First-time community college students can now have their first year of tuition paid for due to a new state program.
The Los Rios Promise Program waives the tuition costs of the first year for new, full-time students. To be eligible, students must be enrolled in a minimum of 12 units and submitted a FAFSA or Dream Act application. A student’s income does not affect his or her eligibility.
“The Los Rios Promise Program is funding that came down from the state to encourage and incentivize students to take full-time coursework,” said Dean of Student Services Chad Funk.
The program came from Assembly Bill 19, which was signed into law by Gov. Jerry Brown on Oct. 13, 2017. For Cosumnes River College, the program started over the summer.
If you meet the requirements for the program but missed out, Funk said you could be eligible for a refund.
“You can get a refund up until the end of the semester,” said Funk. “As long as you were enrolled in the classes and had a FAFSA on file.”
Funk said he recommends students visit the financial aid office and have them verify their eligibility.
Some have questioned whether the state will be able to continue to fund AB 19 in future years. However, Funk said he certainly believes the funding will be there for this year and next year.
“We are talking right now about the students starting in spring and if there’s enough money monetarily,” said Funk. “I do believe the program will remain next year and the hope is that even more students will take advantage of it.”
Mun Kang, assistant professor for the Radio, Television and Film department, showed support for these programs that benefit students.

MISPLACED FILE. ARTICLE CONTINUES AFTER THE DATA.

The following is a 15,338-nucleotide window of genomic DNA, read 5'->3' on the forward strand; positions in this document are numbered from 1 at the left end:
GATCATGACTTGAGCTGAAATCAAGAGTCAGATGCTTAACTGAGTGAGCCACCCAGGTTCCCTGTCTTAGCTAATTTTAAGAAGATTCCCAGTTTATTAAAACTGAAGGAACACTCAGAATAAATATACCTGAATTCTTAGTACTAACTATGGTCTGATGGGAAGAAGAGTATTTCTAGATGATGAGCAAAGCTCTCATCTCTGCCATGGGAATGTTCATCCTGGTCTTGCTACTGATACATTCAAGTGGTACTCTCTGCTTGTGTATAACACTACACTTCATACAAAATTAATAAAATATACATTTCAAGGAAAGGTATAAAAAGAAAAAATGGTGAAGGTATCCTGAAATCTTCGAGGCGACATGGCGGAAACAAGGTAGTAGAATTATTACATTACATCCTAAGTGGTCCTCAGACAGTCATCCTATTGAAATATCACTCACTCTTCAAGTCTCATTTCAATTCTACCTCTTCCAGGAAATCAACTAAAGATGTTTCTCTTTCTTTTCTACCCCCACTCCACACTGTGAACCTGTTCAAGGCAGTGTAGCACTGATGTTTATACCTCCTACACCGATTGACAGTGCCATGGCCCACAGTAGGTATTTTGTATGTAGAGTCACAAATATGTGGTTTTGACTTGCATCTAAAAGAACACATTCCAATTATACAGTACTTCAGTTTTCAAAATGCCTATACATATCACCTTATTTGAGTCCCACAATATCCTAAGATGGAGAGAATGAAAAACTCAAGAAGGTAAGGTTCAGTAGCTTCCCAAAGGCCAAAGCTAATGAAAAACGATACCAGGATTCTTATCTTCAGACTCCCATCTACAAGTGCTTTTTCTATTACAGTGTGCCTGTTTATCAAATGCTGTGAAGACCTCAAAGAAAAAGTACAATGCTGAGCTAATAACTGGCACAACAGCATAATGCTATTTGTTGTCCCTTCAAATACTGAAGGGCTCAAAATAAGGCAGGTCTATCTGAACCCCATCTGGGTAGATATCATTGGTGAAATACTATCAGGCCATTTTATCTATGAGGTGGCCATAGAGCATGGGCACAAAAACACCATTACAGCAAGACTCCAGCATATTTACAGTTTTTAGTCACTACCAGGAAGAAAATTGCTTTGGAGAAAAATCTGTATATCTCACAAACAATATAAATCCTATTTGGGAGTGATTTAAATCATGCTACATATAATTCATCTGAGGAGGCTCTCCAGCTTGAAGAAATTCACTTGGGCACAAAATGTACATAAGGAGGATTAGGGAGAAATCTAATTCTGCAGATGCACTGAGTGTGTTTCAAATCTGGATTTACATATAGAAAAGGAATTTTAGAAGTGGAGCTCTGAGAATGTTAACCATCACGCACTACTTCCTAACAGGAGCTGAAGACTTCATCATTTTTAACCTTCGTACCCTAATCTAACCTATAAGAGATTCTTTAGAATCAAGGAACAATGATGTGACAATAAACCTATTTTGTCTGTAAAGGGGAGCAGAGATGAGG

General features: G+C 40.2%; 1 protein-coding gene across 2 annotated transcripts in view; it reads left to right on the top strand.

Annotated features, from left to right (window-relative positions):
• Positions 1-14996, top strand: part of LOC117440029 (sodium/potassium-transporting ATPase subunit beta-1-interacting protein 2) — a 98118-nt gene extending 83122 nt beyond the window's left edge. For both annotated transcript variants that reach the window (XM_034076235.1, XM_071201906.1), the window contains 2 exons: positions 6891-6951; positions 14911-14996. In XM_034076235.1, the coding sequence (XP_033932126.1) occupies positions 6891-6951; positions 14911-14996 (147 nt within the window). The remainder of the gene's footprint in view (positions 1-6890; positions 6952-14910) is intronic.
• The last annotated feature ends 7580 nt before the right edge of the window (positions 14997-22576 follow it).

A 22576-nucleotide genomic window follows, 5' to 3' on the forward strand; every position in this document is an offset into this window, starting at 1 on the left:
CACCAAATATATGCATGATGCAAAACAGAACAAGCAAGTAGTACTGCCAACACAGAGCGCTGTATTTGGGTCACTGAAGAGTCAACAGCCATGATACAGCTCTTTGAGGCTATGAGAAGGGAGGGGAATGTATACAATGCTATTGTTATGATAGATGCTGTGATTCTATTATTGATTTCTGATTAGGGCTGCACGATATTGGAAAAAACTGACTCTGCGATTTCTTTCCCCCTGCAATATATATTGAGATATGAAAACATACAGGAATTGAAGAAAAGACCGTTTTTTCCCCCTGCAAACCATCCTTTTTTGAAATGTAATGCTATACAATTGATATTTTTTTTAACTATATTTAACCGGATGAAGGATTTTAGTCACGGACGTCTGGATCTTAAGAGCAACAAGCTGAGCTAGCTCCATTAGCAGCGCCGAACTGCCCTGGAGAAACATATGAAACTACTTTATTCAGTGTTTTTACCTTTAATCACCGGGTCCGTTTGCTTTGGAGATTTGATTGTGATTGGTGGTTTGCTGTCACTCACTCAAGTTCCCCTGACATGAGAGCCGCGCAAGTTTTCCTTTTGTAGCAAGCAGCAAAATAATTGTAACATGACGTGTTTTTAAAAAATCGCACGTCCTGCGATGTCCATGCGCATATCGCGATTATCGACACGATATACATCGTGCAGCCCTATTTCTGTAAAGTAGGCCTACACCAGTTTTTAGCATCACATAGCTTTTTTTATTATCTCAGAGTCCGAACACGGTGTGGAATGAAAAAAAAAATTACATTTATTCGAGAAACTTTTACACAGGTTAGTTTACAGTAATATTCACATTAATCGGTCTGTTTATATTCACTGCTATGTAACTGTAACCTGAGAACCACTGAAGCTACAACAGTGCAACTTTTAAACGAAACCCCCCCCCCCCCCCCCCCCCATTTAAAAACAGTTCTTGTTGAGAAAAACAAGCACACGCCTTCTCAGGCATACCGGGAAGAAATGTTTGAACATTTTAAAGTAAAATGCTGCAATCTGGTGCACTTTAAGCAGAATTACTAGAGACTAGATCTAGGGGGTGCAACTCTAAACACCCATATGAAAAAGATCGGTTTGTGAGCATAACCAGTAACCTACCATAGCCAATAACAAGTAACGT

“I’m all about helping students succeeding, graduating, getting their certificates and degrees,” Kang said. “So students going to school for free, I think, is always helpful.”
New students on campus who weren’t aware of the program said they liked the idea of the Los Rios Promise Program.
“I think it’s a good thing,” said 17-year-old nursing student Sky Lomendehe. “Students can actually experience college first before choosing to go ahead with a career instead, so it could encourage people to go to college first just to test the waters.”
Eighteen-year-old Albert Buzon, an undeclared major, said it’s nice for students to get something to help them if they need some support.
“It sounds like a great help honestly,” said Buzon. “Some students don’t really know what they are getting into.”
For more information on the Los Rios Promise Program, visit the CRC website at https://www.crc.losrios.edu/services/finaid/los-rios-promise-program-ab19-